I think it is great that those involved in defending the church had impressive shooting skills but if we are striving for the best outcome, it would be to avoid a shootout altogether. I am not suggesting that this could have been avoided but it should be the goal. I do not know what the security team did or didn't do so I will not speculate but speaking toward protection in general, I stand by the basic edict that I mentioned above.
I have a opinion that if someone shows up with a gun and intent to do wrong, the only thing will be chosing where the shooting is to take place.

Initial resistance to entry could possibly lead to gun fire at the entrance or result in the killer staking out the building and firing on the exiting crowd.

Given the nature of this incident and the shoddy disguise, its possible they could have kept him out of the main room with better door screening, but again that would have possibly lead to the shooting just happening elsewhere and with potentially lesser security presence.

I'd be curious to know if the shooter arrived late and door greeters had moved on.




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Yes it can be concealable. I was always amazed that they were legal when they first came out. Not that i have a problem with them being legal, I do not.
After this, I wonder if the Fed's will be reconsidering their legality.
I tried one when they first came out and did not care for them, but still do not want them or any firearm banned.
Of course they will propose that they be either outlawed outright or placed on the NFA List. There are no dangerous weapons, only dangerous men.
 
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I have a opinion that if someone shows up with a gun and intent to do wrong, the only thing will be chosing where the shooting is to take place.

Initial resistance to entry could possibly lead to gun fire at the entrance or result in the killer staking out the building and firing on the exiting crowd.

Given the nature of this incident and the shoddy disguise, its possible they could have kept him out of the main room with better door screening, but again that would have possibly lead to the shooting just happening elsewhere and with potentially lesser security presence.

I'd be curious to know if the shooter arrived late and door greeters had moved on.

There are always risk when confronting danger but conventional wisdom suggests that disrupting the mission is generally better than allowing it to be carried out at the badguys initiative or according to the badguys designs. Bad people will often to bad things to good people. The question is whether or not you want to stand in the way of it or react to it after bad deeds are underway. Personally, I stand with conventional wisdom in this regards. I do not always but in this, I do. Fighting is the last thing anyone wants to do but if you must fight, I would rather chose the place so that I can be prepared for it. I cant imagine that anything good will come from allowing the badguy to choose the time and place.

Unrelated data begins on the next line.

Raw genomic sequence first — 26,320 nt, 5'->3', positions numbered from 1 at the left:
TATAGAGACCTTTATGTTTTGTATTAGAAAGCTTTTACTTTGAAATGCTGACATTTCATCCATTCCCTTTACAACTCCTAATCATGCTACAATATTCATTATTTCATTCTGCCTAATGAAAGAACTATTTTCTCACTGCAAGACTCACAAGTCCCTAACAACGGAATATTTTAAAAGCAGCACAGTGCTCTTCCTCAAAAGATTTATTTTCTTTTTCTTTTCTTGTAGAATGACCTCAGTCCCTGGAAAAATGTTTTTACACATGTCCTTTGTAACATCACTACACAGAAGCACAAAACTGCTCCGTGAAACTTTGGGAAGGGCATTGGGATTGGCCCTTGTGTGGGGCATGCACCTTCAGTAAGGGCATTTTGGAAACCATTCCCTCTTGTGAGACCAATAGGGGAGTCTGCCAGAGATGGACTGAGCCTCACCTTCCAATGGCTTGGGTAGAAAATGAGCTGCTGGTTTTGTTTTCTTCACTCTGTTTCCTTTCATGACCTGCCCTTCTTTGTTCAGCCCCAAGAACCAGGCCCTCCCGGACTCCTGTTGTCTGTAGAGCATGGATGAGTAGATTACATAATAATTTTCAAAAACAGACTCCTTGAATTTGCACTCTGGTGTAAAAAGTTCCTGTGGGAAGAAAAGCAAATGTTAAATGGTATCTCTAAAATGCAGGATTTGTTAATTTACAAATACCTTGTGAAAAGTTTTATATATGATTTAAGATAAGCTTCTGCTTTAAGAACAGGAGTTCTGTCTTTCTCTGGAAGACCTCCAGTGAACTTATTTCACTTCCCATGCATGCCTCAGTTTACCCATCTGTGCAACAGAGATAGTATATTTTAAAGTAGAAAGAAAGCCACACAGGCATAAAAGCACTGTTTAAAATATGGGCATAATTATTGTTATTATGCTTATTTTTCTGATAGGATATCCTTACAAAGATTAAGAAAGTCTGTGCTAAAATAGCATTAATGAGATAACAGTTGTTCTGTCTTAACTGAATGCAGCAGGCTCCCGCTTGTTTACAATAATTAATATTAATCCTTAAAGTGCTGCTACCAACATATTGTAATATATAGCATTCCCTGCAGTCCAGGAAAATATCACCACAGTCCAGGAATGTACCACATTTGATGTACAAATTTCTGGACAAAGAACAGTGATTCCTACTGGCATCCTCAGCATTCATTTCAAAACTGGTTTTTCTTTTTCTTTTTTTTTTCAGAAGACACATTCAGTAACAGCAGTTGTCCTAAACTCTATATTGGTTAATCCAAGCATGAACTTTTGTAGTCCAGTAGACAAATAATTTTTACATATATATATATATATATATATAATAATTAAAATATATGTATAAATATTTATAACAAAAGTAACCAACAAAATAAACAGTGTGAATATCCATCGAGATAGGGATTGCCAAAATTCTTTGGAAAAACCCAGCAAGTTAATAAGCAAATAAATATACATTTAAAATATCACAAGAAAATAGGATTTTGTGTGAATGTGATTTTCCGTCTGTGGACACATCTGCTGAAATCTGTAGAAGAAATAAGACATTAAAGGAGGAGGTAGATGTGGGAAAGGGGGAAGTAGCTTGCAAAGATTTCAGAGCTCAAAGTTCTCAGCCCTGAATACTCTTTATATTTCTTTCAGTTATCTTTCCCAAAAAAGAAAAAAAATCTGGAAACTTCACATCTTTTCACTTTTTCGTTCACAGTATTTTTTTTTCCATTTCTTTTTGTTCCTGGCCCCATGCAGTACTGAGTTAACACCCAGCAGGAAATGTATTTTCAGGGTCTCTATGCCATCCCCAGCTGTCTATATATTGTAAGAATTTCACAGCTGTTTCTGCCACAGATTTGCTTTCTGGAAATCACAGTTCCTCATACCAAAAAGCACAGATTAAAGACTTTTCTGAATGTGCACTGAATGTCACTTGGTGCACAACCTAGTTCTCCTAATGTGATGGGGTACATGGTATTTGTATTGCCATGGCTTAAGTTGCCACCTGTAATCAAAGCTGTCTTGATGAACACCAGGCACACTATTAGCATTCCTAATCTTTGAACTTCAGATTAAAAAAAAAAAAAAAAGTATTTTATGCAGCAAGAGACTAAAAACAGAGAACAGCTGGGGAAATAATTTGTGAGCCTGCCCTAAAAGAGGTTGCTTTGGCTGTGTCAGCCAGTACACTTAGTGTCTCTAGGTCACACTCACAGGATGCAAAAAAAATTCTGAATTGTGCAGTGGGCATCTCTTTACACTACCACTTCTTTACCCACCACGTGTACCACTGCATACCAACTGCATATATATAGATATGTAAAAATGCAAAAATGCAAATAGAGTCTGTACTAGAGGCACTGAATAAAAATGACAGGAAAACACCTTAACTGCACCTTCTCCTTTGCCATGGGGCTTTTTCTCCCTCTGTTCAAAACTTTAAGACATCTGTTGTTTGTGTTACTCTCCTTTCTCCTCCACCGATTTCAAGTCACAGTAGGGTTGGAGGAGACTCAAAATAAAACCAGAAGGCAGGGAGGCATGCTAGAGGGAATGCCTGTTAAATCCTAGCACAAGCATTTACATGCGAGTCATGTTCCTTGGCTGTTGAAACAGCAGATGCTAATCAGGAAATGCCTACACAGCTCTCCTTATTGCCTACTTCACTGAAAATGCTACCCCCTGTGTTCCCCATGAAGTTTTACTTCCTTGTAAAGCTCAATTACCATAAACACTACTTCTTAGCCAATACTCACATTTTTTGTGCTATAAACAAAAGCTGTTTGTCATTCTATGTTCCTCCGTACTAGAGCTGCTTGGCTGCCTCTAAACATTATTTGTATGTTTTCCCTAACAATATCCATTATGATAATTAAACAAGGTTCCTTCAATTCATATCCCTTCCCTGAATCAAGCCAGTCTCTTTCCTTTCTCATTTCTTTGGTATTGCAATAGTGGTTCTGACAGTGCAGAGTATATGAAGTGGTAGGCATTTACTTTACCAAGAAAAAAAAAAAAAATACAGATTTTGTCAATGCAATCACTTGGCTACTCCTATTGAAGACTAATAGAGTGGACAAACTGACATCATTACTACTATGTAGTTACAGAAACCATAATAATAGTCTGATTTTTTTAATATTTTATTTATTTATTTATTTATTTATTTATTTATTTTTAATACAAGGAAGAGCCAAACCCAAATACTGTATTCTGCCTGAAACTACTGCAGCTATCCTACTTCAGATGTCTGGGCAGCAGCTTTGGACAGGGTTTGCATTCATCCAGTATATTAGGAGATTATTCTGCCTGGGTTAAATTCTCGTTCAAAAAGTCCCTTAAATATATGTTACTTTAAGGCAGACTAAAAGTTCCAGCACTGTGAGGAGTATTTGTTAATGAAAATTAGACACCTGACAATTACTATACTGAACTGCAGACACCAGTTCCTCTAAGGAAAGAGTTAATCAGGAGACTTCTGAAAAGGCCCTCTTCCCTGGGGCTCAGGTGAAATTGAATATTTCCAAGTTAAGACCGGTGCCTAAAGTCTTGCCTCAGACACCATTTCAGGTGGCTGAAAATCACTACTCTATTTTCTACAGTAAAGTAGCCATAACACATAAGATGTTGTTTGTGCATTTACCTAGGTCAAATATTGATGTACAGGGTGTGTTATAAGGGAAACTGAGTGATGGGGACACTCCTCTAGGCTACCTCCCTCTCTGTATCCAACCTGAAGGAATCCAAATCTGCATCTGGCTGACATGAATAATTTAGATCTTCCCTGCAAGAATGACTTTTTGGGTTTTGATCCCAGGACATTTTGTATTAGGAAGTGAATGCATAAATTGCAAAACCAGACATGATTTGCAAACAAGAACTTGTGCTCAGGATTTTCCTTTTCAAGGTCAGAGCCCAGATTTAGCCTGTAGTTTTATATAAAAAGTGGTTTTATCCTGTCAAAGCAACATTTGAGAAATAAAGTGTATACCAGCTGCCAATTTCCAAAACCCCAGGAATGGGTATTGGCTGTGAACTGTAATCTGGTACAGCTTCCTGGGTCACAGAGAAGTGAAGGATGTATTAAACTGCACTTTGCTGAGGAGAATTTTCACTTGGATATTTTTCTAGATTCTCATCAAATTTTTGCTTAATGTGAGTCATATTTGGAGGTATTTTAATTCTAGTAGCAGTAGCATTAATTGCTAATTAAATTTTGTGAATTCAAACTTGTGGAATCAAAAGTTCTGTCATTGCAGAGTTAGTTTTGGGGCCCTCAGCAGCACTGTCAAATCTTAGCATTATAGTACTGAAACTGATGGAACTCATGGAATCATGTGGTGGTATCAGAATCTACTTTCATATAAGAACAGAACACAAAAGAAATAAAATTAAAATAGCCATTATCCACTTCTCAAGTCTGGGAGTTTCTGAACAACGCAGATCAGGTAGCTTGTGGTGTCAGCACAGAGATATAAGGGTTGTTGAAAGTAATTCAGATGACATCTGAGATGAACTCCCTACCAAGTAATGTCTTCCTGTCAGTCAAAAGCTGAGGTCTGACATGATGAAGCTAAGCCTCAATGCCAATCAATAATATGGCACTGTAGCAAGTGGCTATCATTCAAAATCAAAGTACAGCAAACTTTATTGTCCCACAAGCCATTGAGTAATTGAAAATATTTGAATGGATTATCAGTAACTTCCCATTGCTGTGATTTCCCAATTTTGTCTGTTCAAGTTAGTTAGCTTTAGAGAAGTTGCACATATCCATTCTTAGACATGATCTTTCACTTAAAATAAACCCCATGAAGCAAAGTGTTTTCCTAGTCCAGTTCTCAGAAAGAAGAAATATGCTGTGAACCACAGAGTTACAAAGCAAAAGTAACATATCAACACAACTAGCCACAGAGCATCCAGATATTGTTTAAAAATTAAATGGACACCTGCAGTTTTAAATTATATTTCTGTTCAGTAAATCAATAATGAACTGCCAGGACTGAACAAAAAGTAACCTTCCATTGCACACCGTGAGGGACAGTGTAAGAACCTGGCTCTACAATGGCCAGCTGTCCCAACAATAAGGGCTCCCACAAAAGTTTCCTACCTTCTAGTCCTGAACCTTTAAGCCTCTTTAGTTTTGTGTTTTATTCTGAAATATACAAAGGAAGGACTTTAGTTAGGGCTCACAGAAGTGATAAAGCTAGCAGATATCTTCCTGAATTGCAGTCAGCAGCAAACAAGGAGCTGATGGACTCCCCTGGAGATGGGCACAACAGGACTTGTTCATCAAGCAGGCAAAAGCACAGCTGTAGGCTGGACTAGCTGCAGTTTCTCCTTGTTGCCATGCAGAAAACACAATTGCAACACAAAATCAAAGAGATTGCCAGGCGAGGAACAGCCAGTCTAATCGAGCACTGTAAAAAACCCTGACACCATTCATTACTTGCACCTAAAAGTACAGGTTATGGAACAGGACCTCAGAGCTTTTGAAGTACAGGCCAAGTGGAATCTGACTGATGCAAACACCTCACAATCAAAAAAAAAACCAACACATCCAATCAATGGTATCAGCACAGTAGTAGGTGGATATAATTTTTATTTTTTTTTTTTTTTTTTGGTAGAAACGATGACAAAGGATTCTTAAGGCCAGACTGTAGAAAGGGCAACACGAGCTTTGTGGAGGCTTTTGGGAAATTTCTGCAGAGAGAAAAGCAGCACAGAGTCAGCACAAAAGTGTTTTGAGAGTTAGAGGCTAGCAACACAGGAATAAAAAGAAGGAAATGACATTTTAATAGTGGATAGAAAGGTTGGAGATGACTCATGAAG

Confronting the danger as far away from the protected as possible is of course a primary goal and thus, your security contingent should be robust enough to accommodate the spirit of that idea and the model you adopt should also support that goal. Good people, good placement, good communication, good coordination and someone who knows what they are doing can go a long way. If you want to stop bad people before they enter the sanctuary then you need key observers/controllers and an adequate number cover and contact people up front. It goes without saying that you should probably make darn sure that you have your access control squared away so that someone does not simply bypass your security and enter covertly.
 

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From my perspective, the outcome of the shooting was based primarily on Wilson's ability to identify the threat and target him before the shooter was able to identify Wilson and target him. In this instance, it had very little to do with Wilson's speed and everything to do with the fact that he was further away than the two men who were shot, and that there were other people between him and the shooter that helped conceal his actions before he made his move. It was more about concealment than speed of reaction in this case, to me.